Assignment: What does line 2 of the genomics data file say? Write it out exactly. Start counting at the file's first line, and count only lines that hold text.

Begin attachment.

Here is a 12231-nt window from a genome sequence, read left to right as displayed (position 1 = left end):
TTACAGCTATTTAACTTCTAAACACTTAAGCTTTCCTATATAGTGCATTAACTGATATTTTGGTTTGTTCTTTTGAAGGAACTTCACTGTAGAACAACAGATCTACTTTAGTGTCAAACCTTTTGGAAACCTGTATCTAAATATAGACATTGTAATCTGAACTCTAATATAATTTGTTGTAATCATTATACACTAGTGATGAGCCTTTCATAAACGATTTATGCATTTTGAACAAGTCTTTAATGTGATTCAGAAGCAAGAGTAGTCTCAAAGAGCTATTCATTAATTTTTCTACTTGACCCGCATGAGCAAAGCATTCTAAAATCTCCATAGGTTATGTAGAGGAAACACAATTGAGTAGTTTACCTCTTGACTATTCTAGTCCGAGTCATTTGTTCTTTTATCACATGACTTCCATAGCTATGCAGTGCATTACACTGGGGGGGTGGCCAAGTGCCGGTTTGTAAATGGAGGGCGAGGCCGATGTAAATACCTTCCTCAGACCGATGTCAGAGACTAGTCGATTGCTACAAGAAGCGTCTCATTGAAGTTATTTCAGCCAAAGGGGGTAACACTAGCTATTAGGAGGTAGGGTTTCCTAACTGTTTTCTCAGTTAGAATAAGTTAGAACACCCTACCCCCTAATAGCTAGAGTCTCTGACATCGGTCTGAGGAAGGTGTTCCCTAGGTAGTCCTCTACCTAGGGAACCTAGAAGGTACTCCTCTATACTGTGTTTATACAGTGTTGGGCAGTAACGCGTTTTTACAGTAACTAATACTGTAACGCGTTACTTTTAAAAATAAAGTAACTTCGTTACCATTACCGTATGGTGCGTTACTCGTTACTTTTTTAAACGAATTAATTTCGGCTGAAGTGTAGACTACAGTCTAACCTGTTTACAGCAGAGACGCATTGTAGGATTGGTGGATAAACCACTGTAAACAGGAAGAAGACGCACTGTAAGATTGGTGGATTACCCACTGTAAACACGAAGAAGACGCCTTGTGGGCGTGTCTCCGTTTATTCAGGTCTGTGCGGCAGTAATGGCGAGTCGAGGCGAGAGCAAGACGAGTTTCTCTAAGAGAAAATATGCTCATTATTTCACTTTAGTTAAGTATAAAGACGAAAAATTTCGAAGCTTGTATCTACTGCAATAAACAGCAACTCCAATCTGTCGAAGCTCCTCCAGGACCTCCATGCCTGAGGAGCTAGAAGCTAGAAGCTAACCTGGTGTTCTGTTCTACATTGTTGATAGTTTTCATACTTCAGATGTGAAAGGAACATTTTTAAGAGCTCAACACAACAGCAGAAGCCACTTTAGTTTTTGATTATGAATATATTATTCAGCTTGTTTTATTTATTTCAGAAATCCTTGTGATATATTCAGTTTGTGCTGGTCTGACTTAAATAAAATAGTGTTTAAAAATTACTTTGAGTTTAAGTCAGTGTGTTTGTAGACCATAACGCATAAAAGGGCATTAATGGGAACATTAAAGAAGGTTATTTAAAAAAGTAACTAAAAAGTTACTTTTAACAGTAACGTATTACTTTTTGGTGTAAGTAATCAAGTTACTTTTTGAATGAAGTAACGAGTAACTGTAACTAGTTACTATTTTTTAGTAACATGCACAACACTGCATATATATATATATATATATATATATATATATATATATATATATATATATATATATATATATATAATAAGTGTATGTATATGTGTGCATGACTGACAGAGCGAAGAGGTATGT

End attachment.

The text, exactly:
TTACAGCTATTTAACTTCTAAACACTTAAGCTTTCCTATATAGTGCATTAACTGATATTTTGGTTTGTTCTTTTGAAGGAACTTCACTGTAGAACAACAGATCTACTTTAGTGTCAAACCTTTTGGAAACCTGTATCTAAATATAGACATTGTAATCTGAACTCTAATATAATTTGTTGTAATCATTATACACTAGTGATGAGCCTTTCATAAACGATTTATGCATTTTGAACAAGTCTTTAATGTGATTCAGAAGCAAGAGTAGTCTCAAAGAGCTATTCATTAATTTTTCTACTTGACCCGCATGAGCAAAGCATTCTAAAATCTCCATAGGTTATGTAGAGGAAACACAATTGAGTAGTTTACCTCTTGACTATTCTAGTCCGAGTCATTTGTTCTTTTATCACATGACTTCCATAGCTATGCAGTGCATTACACTGGGGGGGTGGCCAAGTGCCGGTTTGTAAATGGAGGGCGAGGCCGATGTAAATACCTTCCTCAGACCGATGTCAGAGACTAGTCGATTGCTACAAGAAGCGTCTCATTGAAGTTATTTCAGCCAAAGGGGGTAACACTAGCTATTAGGAGGTAGGGTTTCCTAACTGTTTTCTCAGTTAGAATAAGTTAGAACACCCTACCCCCTAATAGCTAGAGTCTCTGACATCGGTCTGAGGAAGGTGTTCCCTAGGTAGTCCTCTACCTAGGGAACCTAGAAGGTACTCCTCTATACTGTGTTTATACAGTGTTGGGCAGTAACGCGTTTTTACAGTAACTAATACTGTAACGCGTTACTTTTAAAAATAAAGTAACTTCGTTACCATTACCGTATGGTGCGTTACTCGTTACTTTTTTAAACGAATTAATTTCGGCTGAAGTGTAGACTACAGTCTAACCTGTTTACAGCAGAGACGCATTGTAGGATTGGTGGATAAACCACTGTAAACAGGAAGAAGACGCACTGTAAGATTGGTGGATTACCCACTGTAAACACGAAGAAGACGCCTTGTGGGCGTGTCTCCGTTTATTCAGGTCTGTGCGGCAGTAATGGCGAGTCGAGGCGAGAGCAAGACGAGTTTCTCTAAGAGAAAATATGCTCATTATTTCACTTTAGTTAAGTATAAAGACGAAAAATTTCGAAGCTTGTATCTACTGCAATAAACAGCAACTCCAATCTGTCGAAGCTCCTCCAGGACCTCCATGCCTGAGGAGCTAGAAGCTAGAAGCTAACCTGGTGTTCTGTTCTACATTGTTGATAGTTTTCATACTTCAGATGTGAAAGGAACATTTTTAAGAGCTCAACACAACAGCAGAAGCCACTTTAGTTTTTGATTATGAATATATTATTCAGCTTGTTTTATTTATTTCAGAAATCCTTGTGATATATTCAGTTTGTGCTGGTCTGACTTAAATAAAATAGTGTTTAAAAATTACTTTGAGTTTAAGTCAGTGTGTTTGTAGACCATAACGCATAAAAGGGCATTAATGGGAACATTAAAGAAGGTTATTTAAAAAAGTAACTAAAAAGTTACTTTTAACAGTAACGTATTACTTTTTGGTGTAAGTAATCAAGTTACTTTTTGAATGAAGTAACGAGTAACTGTAACTAGTTACTATTTTTTAGTAACATGCACAACACTGCATATATATATATATATATATATATATATATATATATATATATATATATATATATATATATATATAATAAGTGTATGTATATGTGTGCATGACTGACAGAGCGAAGAGGTATGT